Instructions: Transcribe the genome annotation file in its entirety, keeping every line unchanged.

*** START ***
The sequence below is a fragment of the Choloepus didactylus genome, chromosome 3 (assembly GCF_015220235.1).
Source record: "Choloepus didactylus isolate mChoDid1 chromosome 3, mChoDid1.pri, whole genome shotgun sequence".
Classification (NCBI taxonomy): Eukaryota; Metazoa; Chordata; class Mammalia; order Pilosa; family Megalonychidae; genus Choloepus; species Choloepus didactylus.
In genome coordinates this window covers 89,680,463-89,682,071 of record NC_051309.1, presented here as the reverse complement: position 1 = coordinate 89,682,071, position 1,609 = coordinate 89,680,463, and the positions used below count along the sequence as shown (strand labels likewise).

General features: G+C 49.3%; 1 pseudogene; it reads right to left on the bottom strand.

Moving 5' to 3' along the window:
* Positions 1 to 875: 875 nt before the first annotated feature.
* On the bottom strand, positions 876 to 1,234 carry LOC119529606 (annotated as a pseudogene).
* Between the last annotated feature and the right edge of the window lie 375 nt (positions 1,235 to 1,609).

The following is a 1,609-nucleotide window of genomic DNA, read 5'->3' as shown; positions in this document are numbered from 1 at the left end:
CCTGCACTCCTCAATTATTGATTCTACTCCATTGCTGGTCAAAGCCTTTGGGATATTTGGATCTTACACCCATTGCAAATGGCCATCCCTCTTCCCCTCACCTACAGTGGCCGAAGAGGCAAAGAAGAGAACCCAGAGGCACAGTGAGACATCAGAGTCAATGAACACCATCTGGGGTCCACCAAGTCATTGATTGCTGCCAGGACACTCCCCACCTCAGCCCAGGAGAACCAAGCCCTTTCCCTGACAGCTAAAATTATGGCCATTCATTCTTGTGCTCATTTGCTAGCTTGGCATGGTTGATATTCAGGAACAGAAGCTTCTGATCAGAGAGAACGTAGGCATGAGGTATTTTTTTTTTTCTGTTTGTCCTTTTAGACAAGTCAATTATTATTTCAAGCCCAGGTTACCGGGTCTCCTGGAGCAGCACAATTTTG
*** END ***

The sequence below is a fragment of the Choloepus didactylus genome, chromosome 3 (assembly GCF_015220235.1).
Source record: "Choloepus didactylus isolate mChoDid1 chromosome 3, mChoDid1.pri, whole genome shotgun sequence".
Classification (NCBI taxonomy): Eukaryota; Metazoa; Chordata; class Mammalia; order Pilosa; family Megalonychidae; genus Choloepus; species Choloepus didactylus.
In genome coordinates this window covers 89,680,463-89,682,071 of record NC_051309.1, presented here as the reverse complement: position 1 = coordinate 89,682,071, position 1,609 = coordinate 89,680,463, and the positions used below count along the sequence as shown (strand labels likewise).

General features: G+C 49.3%; 1 pseudogene; it reads right to left on the bottom strand.

Moving 5' to 3' along the window:
* Positions 1 to 875: 875 nt before the first annotated feature.
* On the bottom strand, positions 876 to 1,234 carry LOC119529606 (annotated as a pseudogene).
* Between the last annotated feature and the right edge of the window lie 375 nt (positions 1,235 to 1,609).

The following is a 1,609-nucleotide window of genomic DNA, read 5'->3' as shown; positions in this document are numbered from 1 at the left end:
CCTGCACTCCTCAATTATTGATTCTACTCCATTGCTGGTCAAAGCCTTTGGGATATTTGGATCTTACACCCATTGCAAATGGCCATCCCTCTTCCCCTCACCTACAGTGGCCGAAGAGGCAAAGAAGAGAACCCAGAGGCACAGTGAGACATCAGAGTCAATGAACACCATCTGGGGTCCACCAAGTCATTGATTGCTGCCAGGACACTCCCCACCTCAGCCCAGGAGAACCAAGCCCTTTCCCTGACAGCTAAAATTATGGCCATTCATTCTTGTGCTCATTTGCTAGCTTGGCATGGTTGATATTCAGGAACAGAAGCTTCTGATCAGAGAGAACGTAGGCATGAGGTATTTTTTTTTTTCTGTTTGTCCTTTTAGACAAGTCAATTATTATTTCAAGCCCAGGTTACCGGGTCTCCTGGAGCAGCACAATTTTG